What’s the difference between i.e. and e.g.?

These little abbreviations are actually cases of Latin that have snuck into modern English usage. It’s safe to say that most people don’t know what they stand for, and most aren’t exactly sure about their usage either. Become an example-writing expert with this article!

What do they mean?

As mentioned, i.e. and e.g. are abbreviations for Latin words. The first, i.e., stands for id est, which translates to “that is” (a kind of “in other words…” type introduction). The second, e.g., stands for exempli gratia which means “for the sake of example”.

So how do you use them?

Both i.e. and e.g. indicate examples, but the difference in usage comes directly from their respective meanings. Notice that the first promises to restate the idea, which should mean every possible option is included in the list of examples.

There are four seasons (i.e., spring, summer, fall, and winter).

There are no more possible entries in this list — it’s exhaustive. That’s how you know i.e. is the choice you want. You can test your choice by substituting in the translations:

There are four seasons (that is, spring, summer, fall, and winter).
There are four seasons (for the sake of example, spring, summer, fall, and winter).

Which sounds more natural? The first indicates a comprehensive restatement: the items in parentheses cover exactly the same idea as the item outside of them. Seasons = spring, summer, fall, winter. This identity is exact with no other possible options.

The second substitution, on the other hand, makes it seem like the names of the four seasons were selected casually from a greater list of possible options — that these four are “just for the sake of example”, not necessarily representative of the entire category. Yet, these four compose the whole set. For this reason, i.e. fits and e.g. does not.

If you have a case with many options, then, and you wish to list only a few, e.g. would be your choice, since it suggests that the list is not exhaustive.

There are so many colors in the fall leaves (e.g., red, orange, and even green).

Imagine the substitutions from above again and ask yourself which seems to fit better. Keep in mind that there could be hundreds of colors in those leaves, including all the tones between the basic labels of “red” and “orange”. To list all of them would be impossible and to suggest that the sample list of three is equivalent to the whole would be misleading. As a result, since the examples to not include the whole set, use e.g. to express the right relationship.

What about the Punctuation?

Notice that the examples above place both i.e. and e.g. in parentheses. This makes the organization of ideas between the original and the restatement of examples very clear, but it is not strictly necessary. You can also simply distinguish the phrase with a preceding comma:

There are four seasons, i.e., spring, summer, fall, and winter.
There are so many colors in the fall leaves, e.g., red, orange, and even green.

This is grammatically correct, but I recommend that you use parentheses for clarity. If you do use the comma, however, notice that there should also be a comma at the end of the phrase if the sentence continues.

There are four seasons, i.e., spring, summer, fall, and winter, each of which are beautiful in their own way.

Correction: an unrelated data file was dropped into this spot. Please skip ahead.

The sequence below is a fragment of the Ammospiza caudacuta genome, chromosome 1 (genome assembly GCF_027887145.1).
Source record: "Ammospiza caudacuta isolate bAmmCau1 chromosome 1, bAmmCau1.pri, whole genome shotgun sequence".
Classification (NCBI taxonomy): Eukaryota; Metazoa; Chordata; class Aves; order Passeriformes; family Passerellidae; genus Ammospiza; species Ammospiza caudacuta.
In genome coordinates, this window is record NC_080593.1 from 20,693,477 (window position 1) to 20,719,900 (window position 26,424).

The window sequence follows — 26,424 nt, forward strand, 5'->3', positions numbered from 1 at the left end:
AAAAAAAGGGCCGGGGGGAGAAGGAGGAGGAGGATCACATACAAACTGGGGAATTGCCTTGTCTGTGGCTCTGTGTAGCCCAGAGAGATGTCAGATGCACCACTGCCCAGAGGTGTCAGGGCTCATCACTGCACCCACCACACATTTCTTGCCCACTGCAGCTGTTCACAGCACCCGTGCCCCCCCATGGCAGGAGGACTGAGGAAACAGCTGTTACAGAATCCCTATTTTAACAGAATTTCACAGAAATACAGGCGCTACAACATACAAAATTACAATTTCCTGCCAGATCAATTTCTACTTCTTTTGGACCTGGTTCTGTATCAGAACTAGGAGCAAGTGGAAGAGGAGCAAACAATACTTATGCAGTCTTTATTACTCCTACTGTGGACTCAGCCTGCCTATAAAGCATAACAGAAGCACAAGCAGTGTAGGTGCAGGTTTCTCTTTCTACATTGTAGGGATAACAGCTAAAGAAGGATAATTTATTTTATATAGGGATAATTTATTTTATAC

There are so many colors in the fall leaves, e.g., red, orange, and even green, which are all hidden until the light hits them just right.

So, a comma precedes and follows the example phrase. Notice how much easier it would be to distinguish the sentence parts with parentheses, though:

There are four seasons (i.e., spring, summer, fall, and winter) each of which are beautiful in their own way.
There are so many colors in the fall leaves (e.g., red, orange, and even green) which are all hidden until the light hits them just right.

Now you don’t have to worry about figuring out which commas simply denote the items in the list and which represent the end of the example phrase overall.

Also notice that in either case the abbreviations i.e. and e.g. are both immediately followed by a comma. Imagine their translations again:

There are four seasons (that is, spring, summer, fall, and winter).
There are four seasons (for the sake of example, spring, summer, fall, and winter).

It’s easier to see that the commas are necessary when the sentences are phrased like this, but i.e. and e.g. behave the same way as their substitutes above, which is why the commas are necessary.

There you go! That’s the rundown on i.e. and e.g.; now you can use them with confidence!

Let’s Practice!

Choose (a) i.e. or (b) e.g. to complete the following sentences, then check your answers at the end of the page.

  1. The coffee shop is only open a few hours a day (___, 5–8pm).
  2. “I want lots of things for my birthday!” Timmy chirped. “___, a bike, a football, and a trip to Disney!”
  3. Please choose one of our two new models (___, black or white).
  4. On the exam, the choices were limited (___, a, b, c, or d).
  5. What are your favorite pastimes? (___, reading, traveling, or sports.)
  6. This course is pass or fail, so there are only two options (___, P or F).
  7. What kind of grade do you think you made? (___, an A or a B?)
  8. I already gave him my answer (___, I can’t join the club).
  9. I’ve had a lot of favorite books over time (___, The Princess Bride and Tuck Everlasting).
  10. I’ve only traveled to a few countries so far (___, Korea and the U.S.), but I want to visit more!

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(Answers: 1.a, 2.b, 3.a, 4.a, 5.b, 6.a, 7.b, 8.a, 9.b, 10.a)

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